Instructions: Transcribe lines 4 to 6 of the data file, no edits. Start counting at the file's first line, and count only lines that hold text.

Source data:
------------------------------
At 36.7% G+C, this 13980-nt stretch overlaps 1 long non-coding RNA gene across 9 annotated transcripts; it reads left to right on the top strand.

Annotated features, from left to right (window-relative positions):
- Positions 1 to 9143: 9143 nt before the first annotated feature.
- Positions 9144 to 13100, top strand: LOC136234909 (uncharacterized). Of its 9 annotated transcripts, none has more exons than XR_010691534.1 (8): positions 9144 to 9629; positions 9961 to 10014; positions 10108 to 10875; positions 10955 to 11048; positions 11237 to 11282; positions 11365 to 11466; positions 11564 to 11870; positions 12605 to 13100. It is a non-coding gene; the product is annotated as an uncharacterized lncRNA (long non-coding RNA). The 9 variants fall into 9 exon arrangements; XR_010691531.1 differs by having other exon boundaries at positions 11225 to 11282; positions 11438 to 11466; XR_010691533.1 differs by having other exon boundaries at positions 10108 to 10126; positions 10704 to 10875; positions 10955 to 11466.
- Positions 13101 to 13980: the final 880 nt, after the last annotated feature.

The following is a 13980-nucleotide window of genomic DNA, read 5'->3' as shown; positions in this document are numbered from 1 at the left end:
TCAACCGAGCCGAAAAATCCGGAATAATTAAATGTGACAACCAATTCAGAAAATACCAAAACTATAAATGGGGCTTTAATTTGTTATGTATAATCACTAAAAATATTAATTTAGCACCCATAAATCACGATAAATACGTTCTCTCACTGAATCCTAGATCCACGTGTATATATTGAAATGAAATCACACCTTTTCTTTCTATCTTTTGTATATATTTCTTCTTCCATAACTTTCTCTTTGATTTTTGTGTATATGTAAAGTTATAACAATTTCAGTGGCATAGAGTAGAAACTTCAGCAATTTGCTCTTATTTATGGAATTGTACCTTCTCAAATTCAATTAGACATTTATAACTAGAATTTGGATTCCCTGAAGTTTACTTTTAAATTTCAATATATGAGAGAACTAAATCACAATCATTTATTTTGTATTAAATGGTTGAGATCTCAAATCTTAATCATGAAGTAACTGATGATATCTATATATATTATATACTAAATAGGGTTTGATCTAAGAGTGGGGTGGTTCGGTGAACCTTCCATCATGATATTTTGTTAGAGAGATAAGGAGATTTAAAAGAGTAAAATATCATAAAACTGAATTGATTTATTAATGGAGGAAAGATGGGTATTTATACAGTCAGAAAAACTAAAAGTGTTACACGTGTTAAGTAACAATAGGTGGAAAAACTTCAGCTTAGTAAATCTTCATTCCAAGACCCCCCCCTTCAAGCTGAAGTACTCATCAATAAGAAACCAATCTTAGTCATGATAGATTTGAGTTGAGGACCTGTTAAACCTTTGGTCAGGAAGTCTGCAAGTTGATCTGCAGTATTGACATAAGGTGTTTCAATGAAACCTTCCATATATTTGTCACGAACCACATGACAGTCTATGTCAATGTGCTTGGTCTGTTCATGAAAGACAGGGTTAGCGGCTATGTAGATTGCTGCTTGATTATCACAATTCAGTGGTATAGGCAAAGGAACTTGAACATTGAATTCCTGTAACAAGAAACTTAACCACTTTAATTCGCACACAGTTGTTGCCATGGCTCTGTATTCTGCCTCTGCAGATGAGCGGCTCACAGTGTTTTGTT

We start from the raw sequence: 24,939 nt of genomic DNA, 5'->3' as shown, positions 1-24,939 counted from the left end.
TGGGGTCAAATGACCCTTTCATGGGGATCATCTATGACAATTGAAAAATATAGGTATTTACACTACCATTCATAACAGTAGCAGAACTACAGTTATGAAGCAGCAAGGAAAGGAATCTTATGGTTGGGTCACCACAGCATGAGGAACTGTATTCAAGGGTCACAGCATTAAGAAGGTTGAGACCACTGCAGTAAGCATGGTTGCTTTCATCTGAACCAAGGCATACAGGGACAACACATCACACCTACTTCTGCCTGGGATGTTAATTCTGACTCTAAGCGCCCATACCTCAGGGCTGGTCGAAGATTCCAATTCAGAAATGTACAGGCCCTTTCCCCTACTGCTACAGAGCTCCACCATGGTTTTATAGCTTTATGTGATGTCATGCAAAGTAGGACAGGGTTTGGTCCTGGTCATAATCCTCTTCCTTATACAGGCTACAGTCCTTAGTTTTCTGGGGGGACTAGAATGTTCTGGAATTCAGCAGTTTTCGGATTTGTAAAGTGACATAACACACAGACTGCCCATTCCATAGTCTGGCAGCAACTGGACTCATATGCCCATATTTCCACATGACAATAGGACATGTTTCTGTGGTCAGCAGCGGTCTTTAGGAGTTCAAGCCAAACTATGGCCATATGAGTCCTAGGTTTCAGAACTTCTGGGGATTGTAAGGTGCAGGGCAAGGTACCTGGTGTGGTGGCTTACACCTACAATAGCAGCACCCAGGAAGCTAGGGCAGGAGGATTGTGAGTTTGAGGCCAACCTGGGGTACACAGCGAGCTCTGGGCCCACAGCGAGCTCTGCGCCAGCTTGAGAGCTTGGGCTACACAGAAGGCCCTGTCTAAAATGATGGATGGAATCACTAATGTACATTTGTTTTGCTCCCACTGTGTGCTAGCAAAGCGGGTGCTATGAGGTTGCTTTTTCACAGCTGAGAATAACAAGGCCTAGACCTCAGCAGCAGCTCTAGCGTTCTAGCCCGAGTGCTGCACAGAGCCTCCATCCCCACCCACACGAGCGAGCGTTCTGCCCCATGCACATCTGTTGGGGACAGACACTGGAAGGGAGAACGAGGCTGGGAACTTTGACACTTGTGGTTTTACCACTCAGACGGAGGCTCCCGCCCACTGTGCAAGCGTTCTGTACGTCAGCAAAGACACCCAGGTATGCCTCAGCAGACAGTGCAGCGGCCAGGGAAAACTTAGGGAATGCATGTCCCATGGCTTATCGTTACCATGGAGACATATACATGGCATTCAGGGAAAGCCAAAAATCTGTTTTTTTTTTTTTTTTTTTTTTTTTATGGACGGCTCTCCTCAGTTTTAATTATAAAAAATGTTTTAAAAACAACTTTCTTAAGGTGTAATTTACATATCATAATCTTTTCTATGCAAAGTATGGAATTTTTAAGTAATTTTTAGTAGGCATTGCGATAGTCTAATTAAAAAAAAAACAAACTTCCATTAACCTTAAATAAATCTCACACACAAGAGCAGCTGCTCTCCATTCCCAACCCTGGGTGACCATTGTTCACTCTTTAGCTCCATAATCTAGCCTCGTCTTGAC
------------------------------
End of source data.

- Positions 9144 to 13100, top strand: LOC136234909 (uncharacterized). Of its 9 annotated transcripts, none has more exons than XR_010691534.1 (8): positions 9144 to 9629; positions 9961 to 10014; positions 10108 to 10875; positions 10955 to 11048; positions 11237 to 11282; positions 11365 to 11466; positions 11564 to 11870; positions 12605 to 13100. It is a non-coding gene; the product is annotated as an uncharacterized lncRNA (long non-coding RNA). The 9 variants fall into 9 exon arrangements; XR_010691531.1 differs by having other exon boundaries at positions 11225 to 11282; positions 11438 to 11466; XR_010691533.1 differs by having other exon boundaries at positions 10108 to 10126; positions 10704 to 10875; positions 10955 to 11466.
- Positions 13101 to 13980: the final 880 nt, after the last annotated feature.

The following is a 13980-nucleotide window of genomic DNA, read 5'->3' as shown; positions in this document are numbered from 1 at the left end: